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,Two-method errors.

JOHN CORCORAN, Two-method errors.

  Where there are two or more methods for the same thing, sometimes errors occur if two are mixed. Two-method errors, TMEs, occur in technical contexts but they occur more frequently in non-technical writing. Examples of both are cited.

  We can say “Abe knows whether Ben draws” in two other ways: ‘Abe knows whether or not Ben draws’ or ‘Abe knows whether Ben draws or not’. But a TME occurs in ‘Abe knows whether or not Ben draws or not’.

  We can say “Abe knows how Ben looks” using ‘Abe knows what Ben looks like’. But a TME occurs in ‘Abe knows what Ben looks’ and also in ‘Abe knows how Ben looks like’. Again, we can deny that Abe knows Ben by prefixing ‘It isn’t   that’ or by interpolating ‘doesn’t’. But a TME occurs in trying to deny that Abe knows Ben by using ‘It isn’t that Abe doesn’t know Ben’.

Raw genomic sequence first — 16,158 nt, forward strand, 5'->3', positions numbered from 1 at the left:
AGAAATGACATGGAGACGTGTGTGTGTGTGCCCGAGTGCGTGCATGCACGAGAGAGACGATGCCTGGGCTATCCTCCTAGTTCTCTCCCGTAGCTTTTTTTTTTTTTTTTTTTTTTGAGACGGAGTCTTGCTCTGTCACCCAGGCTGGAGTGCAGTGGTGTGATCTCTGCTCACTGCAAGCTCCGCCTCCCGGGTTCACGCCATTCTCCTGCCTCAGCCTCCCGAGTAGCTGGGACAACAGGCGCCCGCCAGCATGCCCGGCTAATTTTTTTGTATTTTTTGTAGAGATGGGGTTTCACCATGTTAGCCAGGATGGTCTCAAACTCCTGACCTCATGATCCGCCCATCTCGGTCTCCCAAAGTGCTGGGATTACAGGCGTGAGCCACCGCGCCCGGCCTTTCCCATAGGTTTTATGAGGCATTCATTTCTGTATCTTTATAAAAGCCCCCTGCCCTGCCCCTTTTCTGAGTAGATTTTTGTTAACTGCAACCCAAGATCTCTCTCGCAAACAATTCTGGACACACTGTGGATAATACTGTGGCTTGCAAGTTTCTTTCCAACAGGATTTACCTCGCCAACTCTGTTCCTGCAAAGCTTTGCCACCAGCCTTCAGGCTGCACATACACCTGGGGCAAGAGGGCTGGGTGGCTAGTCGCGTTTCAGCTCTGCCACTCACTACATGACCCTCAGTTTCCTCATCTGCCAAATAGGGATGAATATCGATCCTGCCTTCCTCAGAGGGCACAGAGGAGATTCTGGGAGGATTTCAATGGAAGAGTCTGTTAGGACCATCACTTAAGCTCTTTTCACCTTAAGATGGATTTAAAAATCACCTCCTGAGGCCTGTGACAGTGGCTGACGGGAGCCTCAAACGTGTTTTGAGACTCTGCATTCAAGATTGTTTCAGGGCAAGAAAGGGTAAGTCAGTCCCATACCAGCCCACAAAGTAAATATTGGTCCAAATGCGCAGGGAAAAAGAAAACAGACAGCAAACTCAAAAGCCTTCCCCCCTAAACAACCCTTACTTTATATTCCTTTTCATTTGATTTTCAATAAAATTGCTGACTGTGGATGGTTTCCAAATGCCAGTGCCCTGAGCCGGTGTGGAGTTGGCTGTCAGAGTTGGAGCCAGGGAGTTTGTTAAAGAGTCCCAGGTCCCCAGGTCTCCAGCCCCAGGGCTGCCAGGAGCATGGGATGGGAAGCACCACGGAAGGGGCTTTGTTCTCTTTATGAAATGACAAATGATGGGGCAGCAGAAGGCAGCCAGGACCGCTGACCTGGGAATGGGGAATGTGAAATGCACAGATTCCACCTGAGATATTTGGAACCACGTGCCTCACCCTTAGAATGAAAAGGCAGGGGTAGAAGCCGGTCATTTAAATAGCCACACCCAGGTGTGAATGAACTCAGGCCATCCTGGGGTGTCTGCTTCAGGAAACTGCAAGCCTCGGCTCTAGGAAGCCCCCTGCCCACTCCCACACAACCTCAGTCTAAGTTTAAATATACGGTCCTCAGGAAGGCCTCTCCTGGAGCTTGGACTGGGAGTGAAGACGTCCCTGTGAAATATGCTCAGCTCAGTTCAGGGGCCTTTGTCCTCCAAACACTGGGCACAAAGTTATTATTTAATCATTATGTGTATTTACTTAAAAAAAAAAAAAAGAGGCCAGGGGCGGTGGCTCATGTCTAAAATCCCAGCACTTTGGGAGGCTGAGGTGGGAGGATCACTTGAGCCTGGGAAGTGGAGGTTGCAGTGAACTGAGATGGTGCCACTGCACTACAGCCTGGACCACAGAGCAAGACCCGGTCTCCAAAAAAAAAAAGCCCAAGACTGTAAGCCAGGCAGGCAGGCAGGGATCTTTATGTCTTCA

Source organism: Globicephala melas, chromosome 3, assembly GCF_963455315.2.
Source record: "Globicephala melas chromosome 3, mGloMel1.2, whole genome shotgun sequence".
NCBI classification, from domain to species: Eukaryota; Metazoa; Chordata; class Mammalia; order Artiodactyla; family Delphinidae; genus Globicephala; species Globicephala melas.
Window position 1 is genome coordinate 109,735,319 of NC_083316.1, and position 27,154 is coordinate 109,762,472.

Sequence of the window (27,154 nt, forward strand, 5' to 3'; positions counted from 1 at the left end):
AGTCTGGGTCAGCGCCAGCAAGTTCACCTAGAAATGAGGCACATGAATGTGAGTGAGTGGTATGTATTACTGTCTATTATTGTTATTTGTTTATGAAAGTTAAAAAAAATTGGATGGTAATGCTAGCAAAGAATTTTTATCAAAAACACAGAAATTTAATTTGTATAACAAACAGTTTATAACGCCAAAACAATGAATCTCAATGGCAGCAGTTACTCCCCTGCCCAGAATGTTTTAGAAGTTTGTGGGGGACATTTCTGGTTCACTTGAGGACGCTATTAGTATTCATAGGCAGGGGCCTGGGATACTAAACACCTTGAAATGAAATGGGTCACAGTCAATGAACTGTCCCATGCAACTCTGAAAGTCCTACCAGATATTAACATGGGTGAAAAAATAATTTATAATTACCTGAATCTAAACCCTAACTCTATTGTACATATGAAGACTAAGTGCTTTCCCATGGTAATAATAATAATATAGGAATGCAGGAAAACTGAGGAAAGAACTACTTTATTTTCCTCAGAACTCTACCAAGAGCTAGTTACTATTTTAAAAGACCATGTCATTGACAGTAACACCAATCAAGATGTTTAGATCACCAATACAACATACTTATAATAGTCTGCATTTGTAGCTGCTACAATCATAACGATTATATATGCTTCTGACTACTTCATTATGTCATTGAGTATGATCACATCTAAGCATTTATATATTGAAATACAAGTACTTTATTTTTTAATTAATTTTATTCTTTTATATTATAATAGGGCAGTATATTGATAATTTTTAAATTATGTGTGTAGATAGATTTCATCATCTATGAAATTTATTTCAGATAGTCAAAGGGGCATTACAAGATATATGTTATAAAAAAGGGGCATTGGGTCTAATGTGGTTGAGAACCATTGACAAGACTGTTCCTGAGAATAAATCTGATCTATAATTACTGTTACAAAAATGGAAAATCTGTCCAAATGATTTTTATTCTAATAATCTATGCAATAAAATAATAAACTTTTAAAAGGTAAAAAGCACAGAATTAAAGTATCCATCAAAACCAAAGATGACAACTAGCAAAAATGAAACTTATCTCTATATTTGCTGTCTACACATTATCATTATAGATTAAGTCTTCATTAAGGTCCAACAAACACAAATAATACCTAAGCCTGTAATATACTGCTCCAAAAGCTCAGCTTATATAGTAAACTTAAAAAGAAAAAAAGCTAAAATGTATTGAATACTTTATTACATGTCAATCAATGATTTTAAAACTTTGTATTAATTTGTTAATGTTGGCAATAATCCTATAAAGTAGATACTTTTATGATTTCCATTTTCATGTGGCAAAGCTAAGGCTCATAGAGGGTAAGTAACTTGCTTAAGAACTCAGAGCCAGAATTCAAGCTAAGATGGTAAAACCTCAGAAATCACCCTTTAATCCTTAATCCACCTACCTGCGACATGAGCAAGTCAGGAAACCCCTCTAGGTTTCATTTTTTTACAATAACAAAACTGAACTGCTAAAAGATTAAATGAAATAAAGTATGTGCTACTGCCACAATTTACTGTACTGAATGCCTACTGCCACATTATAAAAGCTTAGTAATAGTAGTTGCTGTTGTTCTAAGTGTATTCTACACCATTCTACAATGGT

There are two standard ways of defining truth for first-order languages: using finite sequences or infinite sequences. Quine’s discussion in the 1970 first edition of Philosophy of logic [3] and previous lectures was vitiated by mixing the two (see [1]). This error, which had eluded Quine’s colleagues and students, was corrected in the 1978 sixth printing (see [2]). But Quine never explicitly acknowledged, described, or even mentioned the error. Other reviewers did not analyse the nature of Quine’s error.

  This lecture presents and analyses other two-method errors in technical and non-technical contexts.

  [1] JOHN CORCORAN, Review of Quine’s 1970 Philosophy of Logic. In Philosophy of Science, vol. 39 (1972), pp. 97–99.

  [2] JOHN CORCORAN, Review of sixth printing of Quine’s 1970 Philosophy of Logic. In Mathematical Reviews MR0469684 (1979): 57 #9465.

  [3] WILLARD VAN ORMAN QUINE, Philosophy of logic, Harvard, 1970/1986.